Plaintiffs do not dispute that, under Seventh Circuit precedent, see Brown v. Payday Check Advance, Inc., 202 F.3d 987, 991-92 (7th Cir. 2000), statutory damages are not available under TILA for violations of § 1638(b)(1). (See D.E. 44 at 8.) For violations of § 1638(b)(1), a consumer may recover only "any actual damage sustained by such person as a result of the failure." 15 U.S.C. § 1640(a)(1); accord Brown, 202 F.3d at 990. As mentioned above, § 1638(b)(1), as expressed in Regulation Z of the Board of Governors of the Federal Reserve System, 12 C.F.R. § 226.17, mandates that certain disclosures be made in a form the consumer can keep, before credit is extended. See Spearman v. Tom Wood Pontiac-GMC, Inc., 312 F.3d 848, 850 (7th Cir. 2002). In this regard, the Seventh Circuit has explained that "the creditor may fulfill the timing requirements of TILA and Regulation Z by providing the consumer with a copy of the contract containing the appropriate disclosures moments before the consumer signs the contract." Id. at 851.

  Putting aside Defendant's objection to Ms. Hamilton's certification and viewing the facts in the light most favorable to Plaintiffs, insofar as Ms. Hamilton has stated in her certification that Ms. Zimmerman held onto the contracts Ms Hamilton signed on March 15, 2001 until after Ms. Hamilton signed them, Plaintiffs have raised an issue of fact as to whether O'Connor failed to provide Plaintiffs with copies of the retail installment contracts signed on March 15, 2001 (which have APRs of 11.75% and 12.75%) in a form the Plaintiffs could keep before Plaintiffs signed those contracts. However, Plaintiffs have not asserted that any O'Connor representative held onto the 15.75% retail installment contract or otherwise failed to give it to them in a form Plaintiffs could keep before they signed it. Thus, as to Plaintiffs' alleged actual damages under § 1638(b)(1), the pertinent question is whether Plaintiffs have raised a genuine issue of material fact as to whether they were damaged as a result of O'Connor's failure to provide Plaintiffs copies of the 11.75% and 12.75% contracts in a form they could keep before Plaintiffs signed them on March 15, 2001.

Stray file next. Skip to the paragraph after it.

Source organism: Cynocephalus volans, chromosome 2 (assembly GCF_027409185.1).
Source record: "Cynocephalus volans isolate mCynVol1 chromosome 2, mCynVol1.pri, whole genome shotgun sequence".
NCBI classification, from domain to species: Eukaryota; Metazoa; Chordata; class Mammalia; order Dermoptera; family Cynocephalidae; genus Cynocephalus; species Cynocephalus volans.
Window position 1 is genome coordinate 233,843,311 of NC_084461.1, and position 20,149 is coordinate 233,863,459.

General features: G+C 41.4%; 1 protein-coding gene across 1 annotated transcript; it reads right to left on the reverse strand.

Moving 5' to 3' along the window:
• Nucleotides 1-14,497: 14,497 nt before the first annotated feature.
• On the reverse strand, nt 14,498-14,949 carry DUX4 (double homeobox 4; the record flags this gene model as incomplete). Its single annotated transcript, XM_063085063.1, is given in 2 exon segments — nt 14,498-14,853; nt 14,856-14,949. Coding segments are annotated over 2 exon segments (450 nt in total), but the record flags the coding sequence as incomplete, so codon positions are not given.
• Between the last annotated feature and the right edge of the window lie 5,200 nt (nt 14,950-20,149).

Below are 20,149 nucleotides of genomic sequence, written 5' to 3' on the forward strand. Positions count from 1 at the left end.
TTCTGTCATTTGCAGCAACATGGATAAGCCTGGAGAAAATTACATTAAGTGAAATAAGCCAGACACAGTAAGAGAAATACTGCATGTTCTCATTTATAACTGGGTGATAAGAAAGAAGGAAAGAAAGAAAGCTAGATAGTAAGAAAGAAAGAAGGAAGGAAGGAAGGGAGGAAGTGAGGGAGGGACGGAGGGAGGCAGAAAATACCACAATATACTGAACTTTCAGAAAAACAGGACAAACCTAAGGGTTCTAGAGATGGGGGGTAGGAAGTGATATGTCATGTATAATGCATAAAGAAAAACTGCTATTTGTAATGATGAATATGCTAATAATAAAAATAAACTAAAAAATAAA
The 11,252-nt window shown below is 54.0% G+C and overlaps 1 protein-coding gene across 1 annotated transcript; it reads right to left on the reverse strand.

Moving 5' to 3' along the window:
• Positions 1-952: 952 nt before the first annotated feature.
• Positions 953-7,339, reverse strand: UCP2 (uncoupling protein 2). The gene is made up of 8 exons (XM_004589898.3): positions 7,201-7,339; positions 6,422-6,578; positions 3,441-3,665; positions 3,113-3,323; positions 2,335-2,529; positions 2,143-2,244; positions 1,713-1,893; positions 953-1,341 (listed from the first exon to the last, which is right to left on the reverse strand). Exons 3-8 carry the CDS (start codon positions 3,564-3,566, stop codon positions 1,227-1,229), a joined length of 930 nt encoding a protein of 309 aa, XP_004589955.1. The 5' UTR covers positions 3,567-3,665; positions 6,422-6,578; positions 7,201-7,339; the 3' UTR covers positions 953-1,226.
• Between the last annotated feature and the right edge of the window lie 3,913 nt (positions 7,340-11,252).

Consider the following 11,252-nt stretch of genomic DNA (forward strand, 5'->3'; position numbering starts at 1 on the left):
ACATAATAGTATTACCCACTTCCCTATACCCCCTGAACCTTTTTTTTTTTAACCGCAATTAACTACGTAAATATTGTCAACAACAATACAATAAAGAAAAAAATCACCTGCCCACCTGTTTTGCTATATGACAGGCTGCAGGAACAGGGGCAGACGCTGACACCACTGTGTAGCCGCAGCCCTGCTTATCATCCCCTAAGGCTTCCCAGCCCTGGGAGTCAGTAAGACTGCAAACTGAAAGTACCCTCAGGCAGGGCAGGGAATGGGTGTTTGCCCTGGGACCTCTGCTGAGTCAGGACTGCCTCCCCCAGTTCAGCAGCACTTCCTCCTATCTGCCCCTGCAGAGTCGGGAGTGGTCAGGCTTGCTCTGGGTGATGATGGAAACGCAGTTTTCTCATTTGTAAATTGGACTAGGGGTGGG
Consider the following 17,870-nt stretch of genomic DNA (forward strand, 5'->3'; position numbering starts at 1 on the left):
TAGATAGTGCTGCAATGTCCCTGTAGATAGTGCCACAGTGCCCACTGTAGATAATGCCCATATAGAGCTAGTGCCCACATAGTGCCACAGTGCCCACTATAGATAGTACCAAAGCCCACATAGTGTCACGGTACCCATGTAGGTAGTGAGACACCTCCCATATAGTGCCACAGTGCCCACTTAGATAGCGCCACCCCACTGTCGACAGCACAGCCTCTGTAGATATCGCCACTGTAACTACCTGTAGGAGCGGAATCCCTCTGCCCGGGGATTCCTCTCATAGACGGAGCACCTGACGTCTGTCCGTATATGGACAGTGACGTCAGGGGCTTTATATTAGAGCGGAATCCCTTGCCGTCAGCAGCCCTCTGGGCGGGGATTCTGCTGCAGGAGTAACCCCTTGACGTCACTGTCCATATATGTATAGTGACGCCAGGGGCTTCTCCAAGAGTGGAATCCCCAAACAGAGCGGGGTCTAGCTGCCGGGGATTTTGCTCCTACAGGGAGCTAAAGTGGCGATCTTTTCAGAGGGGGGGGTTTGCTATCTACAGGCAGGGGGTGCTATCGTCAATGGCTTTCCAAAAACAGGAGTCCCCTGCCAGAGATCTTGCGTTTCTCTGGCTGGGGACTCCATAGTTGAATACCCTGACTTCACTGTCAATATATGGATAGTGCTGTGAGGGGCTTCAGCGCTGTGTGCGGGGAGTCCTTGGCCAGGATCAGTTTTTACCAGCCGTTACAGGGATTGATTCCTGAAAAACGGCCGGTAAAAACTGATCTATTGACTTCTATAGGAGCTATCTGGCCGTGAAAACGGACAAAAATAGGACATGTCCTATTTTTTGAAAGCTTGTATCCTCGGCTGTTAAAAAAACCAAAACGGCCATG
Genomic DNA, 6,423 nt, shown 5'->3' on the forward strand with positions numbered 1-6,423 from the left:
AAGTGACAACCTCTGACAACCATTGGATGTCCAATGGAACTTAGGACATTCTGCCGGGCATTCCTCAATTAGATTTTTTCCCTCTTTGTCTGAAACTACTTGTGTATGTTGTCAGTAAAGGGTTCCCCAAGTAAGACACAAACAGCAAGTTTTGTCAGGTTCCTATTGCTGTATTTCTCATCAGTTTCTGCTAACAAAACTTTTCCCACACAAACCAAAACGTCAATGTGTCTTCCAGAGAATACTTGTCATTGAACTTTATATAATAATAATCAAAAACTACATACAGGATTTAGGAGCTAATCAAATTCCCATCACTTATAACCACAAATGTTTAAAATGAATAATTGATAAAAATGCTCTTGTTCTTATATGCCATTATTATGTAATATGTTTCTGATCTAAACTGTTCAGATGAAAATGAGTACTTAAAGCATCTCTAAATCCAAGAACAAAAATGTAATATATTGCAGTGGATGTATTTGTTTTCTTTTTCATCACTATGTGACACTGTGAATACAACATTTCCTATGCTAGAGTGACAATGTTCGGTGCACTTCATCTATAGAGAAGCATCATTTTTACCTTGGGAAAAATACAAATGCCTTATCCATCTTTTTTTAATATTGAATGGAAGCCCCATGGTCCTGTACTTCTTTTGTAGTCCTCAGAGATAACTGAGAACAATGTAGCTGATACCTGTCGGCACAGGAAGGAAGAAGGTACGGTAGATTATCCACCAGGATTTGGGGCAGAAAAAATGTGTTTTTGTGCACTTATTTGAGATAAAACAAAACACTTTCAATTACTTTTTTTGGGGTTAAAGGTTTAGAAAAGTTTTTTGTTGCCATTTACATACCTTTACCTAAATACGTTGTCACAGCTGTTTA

To show actual damages, Plaintiffs must present evidence that they were "effectively prevented from obtaining better credit terms elsewhere." Nevarez v. O'Connor Chevrolet, Inc., 303 F. Supp.2d 927, 934 (N.D. Ill. 2004) (internal quotation omitted); accord, e.g., Anderson v. Rizza Chevrolet, Inc., 9 F. Supp.2d 908, 913 (N.D. Ill. 1998) (collecting cases and holding that plaintiff must show that "but for the misrepresentation better credit terms would have been secured"); Balderos v. Illinois Vehicle Premium Finance Co., No. 96-8050, 1997 WL 627650 at *6 (N.D. Ill. Oct. 2, 1997) (collecting cases and stating, "[to prove actual damages in a TILA case, each class member would have to prove that but for the violation, he would have obtained credit on more favorable terms elsewhere."). Ms. Hamilton testified that, before she signed the contracts on March 15, 2001, she said "maybe I should go some place else" to Ms. Zimmerman, (D.E. 35 at Ex. C at 30), but Plaintiffs have presented no evidence that they would have obtained financing at a rate better than 11.75% or 12.75% elsewhere. Precedent teaches that such evidence is insufficient to avoid summary judgment. See, e.g., Nevarez, 303 F. Supp.2d at 934 (to demonstrate actual damages, plaintiffs must show not only that "they would have sought a different warranty or lower price" but also that "they would have obtained another warranty or a lesser price"); Anderson, 9 F. Supp.2d at 913 (same); Balkers, 1997 WL 627650 at *6 (similar); Graham v. R.R., LLC, 202 F. Supp.2d 483, 488 (E.D. Va. 2002) ("Graham has not provided any evidence of actual damages. The only possible claim Graham has of actual damages is that he could have secured a lower rate of 8% but for signing RISC #2 with an 11.5% interest (or RISC #1 at 12%). But Graham provides no evidence that he could have acquired such a rate in January or February 2001.") (emphasis omitted).